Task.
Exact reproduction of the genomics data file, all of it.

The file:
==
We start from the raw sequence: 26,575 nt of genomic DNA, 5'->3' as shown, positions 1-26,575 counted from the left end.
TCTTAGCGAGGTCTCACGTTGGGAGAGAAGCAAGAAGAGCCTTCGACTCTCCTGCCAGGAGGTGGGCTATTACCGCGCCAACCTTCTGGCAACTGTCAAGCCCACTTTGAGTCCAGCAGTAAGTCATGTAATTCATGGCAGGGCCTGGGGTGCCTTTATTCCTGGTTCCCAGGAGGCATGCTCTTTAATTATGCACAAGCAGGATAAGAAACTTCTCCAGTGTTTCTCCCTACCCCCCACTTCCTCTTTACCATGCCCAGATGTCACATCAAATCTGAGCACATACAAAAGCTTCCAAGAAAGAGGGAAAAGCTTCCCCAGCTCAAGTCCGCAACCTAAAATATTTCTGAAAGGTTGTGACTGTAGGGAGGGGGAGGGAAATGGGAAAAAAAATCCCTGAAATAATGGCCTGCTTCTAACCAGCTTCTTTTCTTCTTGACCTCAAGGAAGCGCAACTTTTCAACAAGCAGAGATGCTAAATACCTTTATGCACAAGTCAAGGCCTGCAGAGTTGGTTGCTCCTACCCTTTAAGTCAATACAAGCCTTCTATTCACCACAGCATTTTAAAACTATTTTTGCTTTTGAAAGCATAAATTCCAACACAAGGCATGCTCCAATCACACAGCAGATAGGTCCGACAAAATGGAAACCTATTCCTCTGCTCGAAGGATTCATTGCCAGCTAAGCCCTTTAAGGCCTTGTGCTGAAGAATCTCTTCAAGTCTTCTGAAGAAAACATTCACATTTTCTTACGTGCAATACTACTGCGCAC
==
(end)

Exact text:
We start from the raw sequence: 26,575 nt of genomic DNA, 5'->3' as shown, positions 1-26,575 counted from the left end.
TCTTAGCGAGGTCTCACGTTGGGAGAGAAGCAAGAAGAGCCTTCGACTCTCCTGCCAGGAGGTGGGCTATTACCGCGCCAACCTTCTGGCAACTGTCAAGCCCACTTTGAGTCCAGCAGTAAGTCATGTAATTCATGGCAGGGCCTGGGGTGCCTTTATTCCTGGTTCCCAGGAGGCATGCTCTTTAATTATGCACAAGCAGGATAAGAAACTTCTCCAGTGTTTCTCCCTACCCCCCACTTCCTCTTTACCATGCCCAGATGTCACATCAAATCTGAGCACATACAAAAGCTTCCAAGAAAGAGGGAAAAGCTTCCCCAGCTCAAGTCCGCAACCTAAAATATTTCTGAAAGGTTGTGACTGTAGGGAGGGGGAGGGAAATGGGAAAAAAAATCCCTGAAATAATGGCCTGCTTCTAACCAGCTTCTTTTCTTCTTGACCTCAAGGAAGCGCAACTTTTCAACAAGCAGAGATGCTAAATACCTTTATGCACAAGTCAAGGCCTGCAGAGTTGGTTGCTCCTACCCTTTAAGTCAATACAAGCCTTCTATTCACCACAGCATTTTAAAACTATTTTTGCTTTTGAAAGCATAAATTCCAACACAAGGCATGCTCCAATCACACAGCAGATAGGTCCGACAAAATGGAAACCTATTCCTCTGCTCGAAGGATTCATTGCCAGCTAAGCCCTTTAAGGCCTTGTGCTGAAGAATCTCTTCAAGTCTTCTGAAGAAAACATTCACATTTTCTTACGTGCAATACTACTGCGCAC